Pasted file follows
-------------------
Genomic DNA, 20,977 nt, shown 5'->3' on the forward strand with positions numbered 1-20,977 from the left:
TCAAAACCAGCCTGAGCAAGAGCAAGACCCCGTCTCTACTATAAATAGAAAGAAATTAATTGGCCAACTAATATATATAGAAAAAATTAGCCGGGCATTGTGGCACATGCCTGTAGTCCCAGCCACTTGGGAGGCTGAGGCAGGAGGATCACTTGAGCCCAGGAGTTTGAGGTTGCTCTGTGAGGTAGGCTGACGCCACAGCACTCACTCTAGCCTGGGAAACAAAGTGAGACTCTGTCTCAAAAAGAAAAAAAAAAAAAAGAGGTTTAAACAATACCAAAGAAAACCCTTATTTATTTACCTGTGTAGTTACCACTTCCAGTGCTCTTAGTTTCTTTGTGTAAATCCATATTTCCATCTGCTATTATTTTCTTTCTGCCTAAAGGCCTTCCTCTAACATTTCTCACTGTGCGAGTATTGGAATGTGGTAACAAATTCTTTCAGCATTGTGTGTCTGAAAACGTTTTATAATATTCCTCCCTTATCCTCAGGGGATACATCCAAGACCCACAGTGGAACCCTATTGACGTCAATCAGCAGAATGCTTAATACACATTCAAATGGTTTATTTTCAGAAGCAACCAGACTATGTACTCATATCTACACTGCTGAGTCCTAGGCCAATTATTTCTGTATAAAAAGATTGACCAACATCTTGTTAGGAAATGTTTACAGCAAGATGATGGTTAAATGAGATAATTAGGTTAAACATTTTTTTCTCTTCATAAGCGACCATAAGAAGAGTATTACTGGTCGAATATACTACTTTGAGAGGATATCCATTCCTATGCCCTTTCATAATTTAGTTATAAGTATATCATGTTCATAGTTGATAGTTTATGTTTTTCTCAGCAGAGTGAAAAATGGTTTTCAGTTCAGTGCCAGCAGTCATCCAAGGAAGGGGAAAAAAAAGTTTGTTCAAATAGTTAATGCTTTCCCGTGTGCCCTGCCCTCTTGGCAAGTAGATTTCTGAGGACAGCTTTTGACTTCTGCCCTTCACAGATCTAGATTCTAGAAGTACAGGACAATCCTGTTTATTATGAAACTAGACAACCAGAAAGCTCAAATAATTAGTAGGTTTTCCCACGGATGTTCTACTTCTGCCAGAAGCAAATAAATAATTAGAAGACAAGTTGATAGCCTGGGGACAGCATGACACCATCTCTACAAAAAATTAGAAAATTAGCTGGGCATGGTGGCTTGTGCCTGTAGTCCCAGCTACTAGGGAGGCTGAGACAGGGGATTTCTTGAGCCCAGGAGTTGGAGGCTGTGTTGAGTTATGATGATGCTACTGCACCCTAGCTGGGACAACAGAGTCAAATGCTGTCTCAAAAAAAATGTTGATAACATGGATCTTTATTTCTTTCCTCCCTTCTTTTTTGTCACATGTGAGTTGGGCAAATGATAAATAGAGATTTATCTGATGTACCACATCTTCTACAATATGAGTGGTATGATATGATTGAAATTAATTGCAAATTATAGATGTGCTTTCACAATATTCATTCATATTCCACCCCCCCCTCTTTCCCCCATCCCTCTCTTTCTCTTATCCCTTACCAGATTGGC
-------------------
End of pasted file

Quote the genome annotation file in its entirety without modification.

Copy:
Genomic DNA, 20,977 nt, shown 5'->3' on the forward strand with positions numbered 1-20,977 from the left:
TCAAAACCAGCCTGAGCAAGAGCAAGACCCCGTCTCTACTATAAATAGAAAGAAATTAATTGGCCAACTAATATATATAGAAAAAATTAGCCGGGCATTGTGGCACATGCCTGTAGTCCCAGCCACTTGGGAGGCTGAGGCAGGAGGATCACTTGAGCCCAGGAGTTTGAGGTTGCTCTGTGAGGTAGGCTGACGCCACAGCACTCACTCTAGCCTGGGAAACAAAGTGAGACTCTGTCTCAAAAAGAAAAAAAAAAAAAAGAGGTTTAAACAATACCAAAGAAAACCCTTATTTATTTACCTGTGTAGTTACCACTTCCAGTGCTCTTAGTTTCTTTGTGTAAATCCATATTTCCATCTGCTATTATTTTCTTTCTGCCTAAAGGCCTTCCTCTAACATTTCTCACTGTGCGAGTATTGGAATGTGGTAACAAATTCTTTCAGCATTGTGTGTCTGAAAACGTTTTATAATATTCCTCCCTTATCCTCAGGGGATACATCCAAGACCCACAGTGGAACCCTATTGACGTCAATCAGCAGAATGCTTAATACACATTCAAATGGTTTATTTTCAGAAGCAACCAGACTATGTACTCATATCTACACTGCTGAGTCCTAGGCCAATTATTTCTGTATAAAAAGATTGACCAACATCTTGTTAGGAAATGTTTACAGCAAGATGATGGTTAAATGAGATAATTAGGTTAAACATTTTTTTCTCTTCATAAGCGACCATAAGAAGAGTATTACTGGTCGAATATACTACTTTGAGAGGATATCCATTCCTATGCCCTTTCATAATTTAGTTATAAGTATATCATGTTCATAGTTGATAGTTTATGTTTTTCTCAGCAGAGTGAAAAATGGTTTTCAGTTCAGTGCCAGCAGTCATCCAAGGAAGGGGAAAAAAAAGTTTGTTCAAATAGTTAATGCTTTCCCGTGTGCCCTGCCCTCTTGGCAAGTAGATTTCTGAGGACAGCTTTTGACTTCTGCCCTTCACAGATCTAGATTCTAGAAGTACAGGACAATCCTGTTTATTATGAAACTAGACAACCAGAAAGCTCAAATAATTAGTAGGTTTTCCCACGGATGTTCTACTTCTGCCAGAAGCAAATAAATAATTAGAAGACAAGTTGATAGCCTGGGGACAGCATGACACCATCTCTACAAAAAATTAGAAAATTAGCTGGGCATGGTGGCTTGTGCCTGTAGTCCCAGCTACTAGGGAGGCTGAGACAGGGGATTTCTTGAGCCCAGGAGTTGGAGGCTGTGTTGAGTTATGATGATGCTACTGCACCCTAGCTGGGACAACAGAGTCAAATGCTGTCTCAAAAAAAATGTTGATAACATGGATCTTTATTTCTTTCCTCCCTTCTTTTTTGTCACATGTGAGTTGGGCAAATGATAAATAGAGATTTATCTGATGTACCACATCTTCTACAATATGAGTGGTATGATATGATTGAAATTAATTGCAAATTATAGATGTGCTTTCACAATATTCATTCATATTCCACCCCCCCCTCTTTCCCCCATCCCTCTCTTTCTCTTATCCCTTACCAGATTGGC